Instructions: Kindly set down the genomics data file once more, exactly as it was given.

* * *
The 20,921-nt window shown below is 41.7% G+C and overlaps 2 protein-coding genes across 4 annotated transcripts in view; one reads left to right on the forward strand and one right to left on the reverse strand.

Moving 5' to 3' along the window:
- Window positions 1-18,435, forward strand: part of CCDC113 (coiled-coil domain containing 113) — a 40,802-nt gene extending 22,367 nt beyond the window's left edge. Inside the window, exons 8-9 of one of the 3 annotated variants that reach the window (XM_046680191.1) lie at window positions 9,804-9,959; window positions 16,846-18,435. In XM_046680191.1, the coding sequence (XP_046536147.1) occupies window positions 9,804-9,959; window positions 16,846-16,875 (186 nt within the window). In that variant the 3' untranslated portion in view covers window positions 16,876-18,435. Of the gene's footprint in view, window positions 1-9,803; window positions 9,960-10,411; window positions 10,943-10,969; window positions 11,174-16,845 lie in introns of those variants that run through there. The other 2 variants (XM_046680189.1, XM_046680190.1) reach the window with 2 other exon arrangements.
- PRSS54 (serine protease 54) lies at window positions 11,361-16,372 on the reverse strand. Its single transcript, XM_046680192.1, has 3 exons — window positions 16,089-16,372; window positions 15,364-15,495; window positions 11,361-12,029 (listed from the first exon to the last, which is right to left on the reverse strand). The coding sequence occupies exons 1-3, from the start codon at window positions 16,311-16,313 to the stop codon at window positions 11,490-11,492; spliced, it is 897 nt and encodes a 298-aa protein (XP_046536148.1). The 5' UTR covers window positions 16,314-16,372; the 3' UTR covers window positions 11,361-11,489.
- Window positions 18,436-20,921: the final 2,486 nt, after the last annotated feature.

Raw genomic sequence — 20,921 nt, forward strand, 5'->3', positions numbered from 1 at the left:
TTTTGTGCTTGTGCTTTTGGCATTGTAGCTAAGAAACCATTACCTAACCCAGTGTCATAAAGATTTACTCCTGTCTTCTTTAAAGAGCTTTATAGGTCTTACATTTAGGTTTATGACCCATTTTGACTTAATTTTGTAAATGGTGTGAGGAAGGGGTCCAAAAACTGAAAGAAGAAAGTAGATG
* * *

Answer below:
The 20,921-nt window shown below is 41.7% G+C and overlaps 2 protein-coding genes across 4 annotated transcripts in view; one reads left to right on the forward strand and one right to left on the reverse strand.

Moving 5' to 3' along the window:
- Window positions 1-18,435, forward strand: part of CCDC113 (coiled-coil domain containing 113) — a 40,802-nt gene extending 22,367 nt beyond the window's left edge. Inside the window, exons 8-9 of one of the 3 annotated variants that reach the window (XM_046680191.1) lie at window positions 9,804-9,959; window positions 16,846-18,435. In XM_046680191.1, the coding sequence (XP_046536147.1) occupies window positions 9,804-9,959; window positions 16,846-16,875 (186 nt within the window). In that variant the 3' untranslated portion in view covers window positions 16,876-18,435. Of the gene's footprint in view, window positions 1-9,803; window positions 9,960-10,411; window positions 10,943-10,969; window positions 11,174-16,845 lie in introns of those variants that run through there. The other 2 variants (XM_046680189.1, XM_046680190.1) reach the window with 2 other exon arrangements.
- PRSS54 (serine protease 54) lies at window positions 11,361-16,372 on the reverse strand. Its single transcript, XM_046680192.1, has 3 exons — window positions 16,089-16,372; window positions 15,364-15,495; window positions 11,361-12,029 (listed from the first exon to the last, which is right to left on the reverse strand). The coding sequence occupies exons 1-3, from the start codon at window positions 16,311-16,313 to the stop codon at window positions 11,490-11,492; spliced, it is 897 nt and encodes a 298-aa protein (XP_046536148.1). The 5' UTR covers window positions 16,314-16,372; the 3' UTR covers window positions 11,361-11,489.
- Window positions 18,436-20,921: the final 2,486 nt, after the last annotated feature.

Raw genomic sequence — 20,921 nt, forward strand, 5'->3', positions numbered from 1 at the left:
TTTTGTGCTTGTGCTTTTGGCATTGTAGCTAAGAAACCATTACCTAACCCAGTGTCATAAAGATTTACTCCTGTCTTCTTTAAAGAGCTTTATAGGTCTTACATTTAGGTTTATGACCCATTTTGACTTAATTTTGTAAATGGTGTGAGGAAGGGGTCCAAAAACTGAAAGAAGAAAGTAGATG